Case Fatality Rate for COVID-19 Near 1.4%, Increases With Age

Neil Osterweil

March 31, 2020

Editor's note: Find the latest COVID-19 news and guidance in Medscape's Coronavirus Resource Center.

The risk for death from COVID-19 is 1.38% overall, according to a new study. However, the fatality rate rises with age, from well below 1% among children aged 9 years or younger to nearly 8% for seniors aged 80 years or older, the latest statistics show.

"These early estimates give an indication of the fatality ratio across the spectrum of COVID-19 disease and show a strong age gradient in risk of death," write Robert Verity, PhD, from University College London, United Kingdom, and colleagues in a study published online in the Lancet Infectious Diseases.

Among those infected with SARS-CoV-2, the virus that causes COVID-19, the risk for hospitalization also increases with age. Specifically, 11.8% of people in their 60s require admission, as do 16.6% of people in their 70s and 18.4% for those in their 80s or older.

The case fatality estimates are based on data regarding individual patients who died from COVID-19 in Hubei, China, through February 8, as well as those who died in Hong Kong, Macau, and 37 countries outside China through February 25.

"It is clear from the data that have emerged from China that case fatality ratio increases substantially with age. Our results suggest a very low fatality ratio in those under the age of 20 years. As there are very few cases in this age group, it remains unclear whether this reflects a low risk of death or a difference in susceptibility, although early results indicate young people are not at lower risk of infection than adults," Verity and colleagues write.

The authors emphasize that serologic testing of adolescents and children will be vital to understanding how individuals younger than 20 years may be driving viral transmission.

In an accompanying editorial, Shigui Ruan, PhD, from the University of Miami in Coral Gables, Florida, writes that early detection, diagnosis, isolation, and treatment, as practiced in China, may help to prevent more deaths.

"Even though the fatality rate is low for younger people, it is very clear that any suggestion of COVID-19 being just like influenza is false: even for those aged 20–29 years, once infected with SARS-CoV-2, the mortality rate is 33 times higher than that from seasonal influenza," he writes.

Ruan, who uses applied mathematics to model disease transmission, notes that otherwise healthy people stand a good chance ― approximately 95% ― of surviving COVID-19, but the odds of survival for people with comorbidities will be "considerably decreased."

Time to Death or Discharge

Verity and colleagues first used data on deaths of 24 patients in mainland China and on 165 persons who recovered from infection outside of China to estimate the time between onset of symptoms and either death or discharge from the hospital. They estimated that the mean duration from symptom onset to death is 17.8 days, and the mean duration to discharge is 24.7 days.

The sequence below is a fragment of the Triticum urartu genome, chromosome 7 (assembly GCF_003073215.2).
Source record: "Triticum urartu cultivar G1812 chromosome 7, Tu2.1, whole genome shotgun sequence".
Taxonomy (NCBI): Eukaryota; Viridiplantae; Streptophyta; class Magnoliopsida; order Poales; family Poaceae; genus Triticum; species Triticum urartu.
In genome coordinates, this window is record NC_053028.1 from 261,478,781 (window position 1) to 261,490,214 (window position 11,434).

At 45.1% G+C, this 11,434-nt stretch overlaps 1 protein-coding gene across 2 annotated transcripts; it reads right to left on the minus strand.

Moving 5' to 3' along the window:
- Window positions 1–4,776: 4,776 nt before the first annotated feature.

They then estimated age-stratified case fatality ratios among all clinically diagnosed and laboratory-confirmed cases in mainland China to the end of the study period (70,117 cases).

The estimated crude case fatality ratio, adjusted for censoring, was 3.67%. With further adjustment for demographic characteristics and under-ascertainment, the authors' best estimate of a case fatality ratio in China is 1.38%.

The following figure shows adjusted fatality infection rates by age group.

The following figure shows adjusted fatality infection rates by age group.


The investigators note that the case fatality estimate is lower than the estimates for severe acute respiratory syndrome (SARS) and Middle East respiratory syndrome (MERS) outbreaks, both caused by coronaviruses, but "is substantially higher than estimates from the 2009 H1N1 influenza pandemic."

Earlier reports suggested that the overall fatality rate in China through February 11 was 2.3%. The rate in Hubei province, which is believed to be where the infection started, was 2.9%.

Hospitalizations Rise With Age

The investigators also estimated the proportion of infected patients who require hospitalization. Their estimation was based on data from a subset of cases reported in mainland China. The hospitalization estimates range from zero among the youngest patients to 18% among the oldest.

Table. Estimated Proportion of COVID-19 Hospitalizations by Age

Age Group in Years Proportion of Infected Patients Hospitalized (%)
0 – 9 0
10 – 19 .0408
20 – 29 1.04
30 – 39 3.43
40 – 49 4.25
50 – 59 8.16
60 – 69 11.8
70 – 79 16.6
80 or older 18.4


"Although China has succeeded in containing the disease spread for 2 months, such containment is unlikely to be achievable in most countries. Thus, much of the world will experience very large community epidemics of COVID-19 over the coming weeks and months. Our estimates of the underlying infection fatality ratio of this virus will inform assessments of health effects likely to be experienced in different countries, and thus decisions around appropriate mitigation policies to be adopted," Verity and colleagues conclude.

In his editorial, Ruan agrees with that assessment. "Although China seems to be out of the woods now, many other countries are facing tremendous pressure from the COVID-19 pandemic," Ruan writes. "The strategies of early detection, early diagnosis, early isolation, and early treatment that were practiced in China are likely to be not only useful in controlling the outbreak, but also contribute to decreasing the case fatality ratio of the disease."

The study was supported by the UK Medical Research Council. Verity and Ruan have disclosed no relevant financial relationships.

Lancet Infect Dis. Published online March 30, 2020. Full text, Editorial

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